8 Mental Health Tips For Parents
1. Your Children Are Watching YOU:
Model healthy coping skills.
You can help your children learn how to deal with their emotions in a healthy way by modeling coping skills at home—this will help them in school as well. You can engage in these skills with your child or talk them through doing them on their own. Deep breathing, using stress balls, making art (painting, coloring, doodling) or going for walks can be great strategies for coping with feelings. The habits you are making for yourself—will affect your child.
2. Mindful of behavior changes.
If you notice that your child has become increasingly isolated or withdrawn from their friends, family, or normal routine—it may be a sign they are experiencing a mental health challenge. It’s normal for kids to go through changes in behavior while progressing through different developmental stages, however, always be on the lookout for anything that is overly done. Check in with your child and let them know you’re there and ready to support them however they need. Reminder: there is support for you to be a good supporter for your child.
3. Keep communication honest & open.
It’s important that your child knows they can approach you with any issue without judgement or punishment. It’s important that they will be received and listened to with love and support. Simply letting them know that you are there to support and listen to them without judgment can increase the likelihood that they’ll come to you when they have a problem which will help decrease the chances of a major problem.
4. Set clear boundaries at home.
Uncertainty about day-to-day schedules can lead to a lot of stress or anxiety. Creating a general routine at home can provide some relief and comfort for your child, whether it’s a schedule for daily meals or a weekly game night. Having clear boundaries is also important for your child to know what is expected of them at home and can minimize feelings of frustration from both child and parent.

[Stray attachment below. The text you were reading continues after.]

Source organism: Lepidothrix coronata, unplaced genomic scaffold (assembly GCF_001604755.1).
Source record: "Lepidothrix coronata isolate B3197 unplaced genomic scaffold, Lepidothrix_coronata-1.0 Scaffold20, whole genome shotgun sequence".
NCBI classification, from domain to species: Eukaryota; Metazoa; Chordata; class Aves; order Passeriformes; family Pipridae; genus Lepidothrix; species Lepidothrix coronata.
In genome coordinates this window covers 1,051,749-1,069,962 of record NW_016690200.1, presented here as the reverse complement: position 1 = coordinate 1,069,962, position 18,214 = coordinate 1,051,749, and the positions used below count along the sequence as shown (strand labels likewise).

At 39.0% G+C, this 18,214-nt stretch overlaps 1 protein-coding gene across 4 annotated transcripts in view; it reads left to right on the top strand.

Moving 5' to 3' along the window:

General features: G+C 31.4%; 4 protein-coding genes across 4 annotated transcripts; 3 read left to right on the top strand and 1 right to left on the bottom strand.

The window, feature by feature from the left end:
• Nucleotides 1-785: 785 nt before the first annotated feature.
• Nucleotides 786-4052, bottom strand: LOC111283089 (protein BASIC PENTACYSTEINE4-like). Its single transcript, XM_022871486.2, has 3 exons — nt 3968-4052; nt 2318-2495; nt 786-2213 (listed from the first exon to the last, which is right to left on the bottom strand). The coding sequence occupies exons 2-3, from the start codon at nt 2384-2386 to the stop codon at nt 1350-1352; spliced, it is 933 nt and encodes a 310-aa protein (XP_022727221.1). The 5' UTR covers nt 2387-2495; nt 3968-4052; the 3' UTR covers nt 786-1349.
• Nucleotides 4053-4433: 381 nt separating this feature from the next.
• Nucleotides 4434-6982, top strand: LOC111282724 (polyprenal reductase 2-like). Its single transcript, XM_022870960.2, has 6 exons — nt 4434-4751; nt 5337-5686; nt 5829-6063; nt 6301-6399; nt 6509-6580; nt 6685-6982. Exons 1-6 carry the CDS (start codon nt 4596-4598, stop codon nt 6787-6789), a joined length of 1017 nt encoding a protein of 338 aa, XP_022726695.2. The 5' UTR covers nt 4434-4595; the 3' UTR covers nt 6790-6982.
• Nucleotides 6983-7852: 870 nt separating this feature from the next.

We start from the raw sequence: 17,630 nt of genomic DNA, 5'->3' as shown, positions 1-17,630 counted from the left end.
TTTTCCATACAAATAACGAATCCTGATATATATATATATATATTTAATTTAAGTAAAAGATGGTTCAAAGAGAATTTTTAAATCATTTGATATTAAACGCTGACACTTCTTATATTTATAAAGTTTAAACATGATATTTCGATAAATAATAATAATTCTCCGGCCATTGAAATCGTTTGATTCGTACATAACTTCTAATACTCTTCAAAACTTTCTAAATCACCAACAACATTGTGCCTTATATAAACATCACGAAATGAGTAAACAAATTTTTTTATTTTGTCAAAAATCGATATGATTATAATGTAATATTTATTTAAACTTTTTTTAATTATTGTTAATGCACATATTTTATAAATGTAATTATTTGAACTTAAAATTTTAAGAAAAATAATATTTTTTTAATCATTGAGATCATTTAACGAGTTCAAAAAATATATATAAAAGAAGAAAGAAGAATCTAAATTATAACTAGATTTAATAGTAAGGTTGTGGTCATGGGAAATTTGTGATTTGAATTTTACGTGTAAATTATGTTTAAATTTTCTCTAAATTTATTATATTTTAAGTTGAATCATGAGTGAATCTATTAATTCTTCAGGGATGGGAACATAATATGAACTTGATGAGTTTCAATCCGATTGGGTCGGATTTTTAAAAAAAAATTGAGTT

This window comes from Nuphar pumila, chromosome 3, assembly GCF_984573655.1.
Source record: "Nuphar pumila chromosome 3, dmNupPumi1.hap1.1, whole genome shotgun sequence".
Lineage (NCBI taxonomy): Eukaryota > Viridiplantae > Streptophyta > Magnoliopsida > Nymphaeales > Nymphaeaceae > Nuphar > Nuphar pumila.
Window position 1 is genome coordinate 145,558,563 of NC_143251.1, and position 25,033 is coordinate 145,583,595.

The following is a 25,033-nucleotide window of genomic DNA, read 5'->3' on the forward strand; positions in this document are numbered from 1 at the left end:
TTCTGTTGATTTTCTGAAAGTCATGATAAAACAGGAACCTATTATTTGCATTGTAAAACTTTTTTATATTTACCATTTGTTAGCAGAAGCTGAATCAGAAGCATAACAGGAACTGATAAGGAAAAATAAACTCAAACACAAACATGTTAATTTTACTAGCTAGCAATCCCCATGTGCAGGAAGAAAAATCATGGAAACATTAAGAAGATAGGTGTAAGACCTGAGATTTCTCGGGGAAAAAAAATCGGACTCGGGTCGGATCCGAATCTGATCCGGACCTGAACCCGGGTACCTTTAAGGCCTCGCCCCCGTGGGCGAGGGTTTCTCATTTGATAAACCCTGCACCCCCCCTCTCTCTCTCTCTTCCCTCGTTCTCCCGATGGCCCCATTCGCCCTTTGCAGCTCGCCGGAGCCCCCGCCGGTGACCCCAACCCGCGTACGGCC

5. Positive feedback and encouragement.
Children love to receive positive feedback and learn that they’ve done something well. Knowing they’ve done something well increases a healthy self-esteem. In addition, providing positive reinforcement for behaviors will often encourage children to repeat that behavior—and ultimately healthy growth.
6. Encourage joyful movement.
Helping kids find a type of movement they enjoy, even from an early age, is a necessary outlet for kids, which is important for both physical and mental health. Participating in movement together with your child can also be a great way to get them involved.
7. Talk about emotions and feelings regularly.
Kids are like sponges when it comes to learning, including behaviors when it comes to emotional expression and regulation. Instead of saying your day was “good” or “OK,” try to discuss different emotions you felt throughout your day when talking with your child. Talk to them about the moment you felt stressed in a meeting or frustrated with a coworker—and then talk to them about how you handled your emotions in that situation. This teaches them that these feelings are normal and teaches on how to handle the feelings and gives them the vocabulary to talk about a wider range of emotions affecting them.
8. Get professional help if needed.
Recognizing when your child needs help is a crucial skill to have as a parent. There may be times when it can be overwhelming or frustrating to try to handle your child’s behaviors or respond appropriately to their emotions. Don’t be afraid to find and ask for help—it can be a great benefit to both you and your child.
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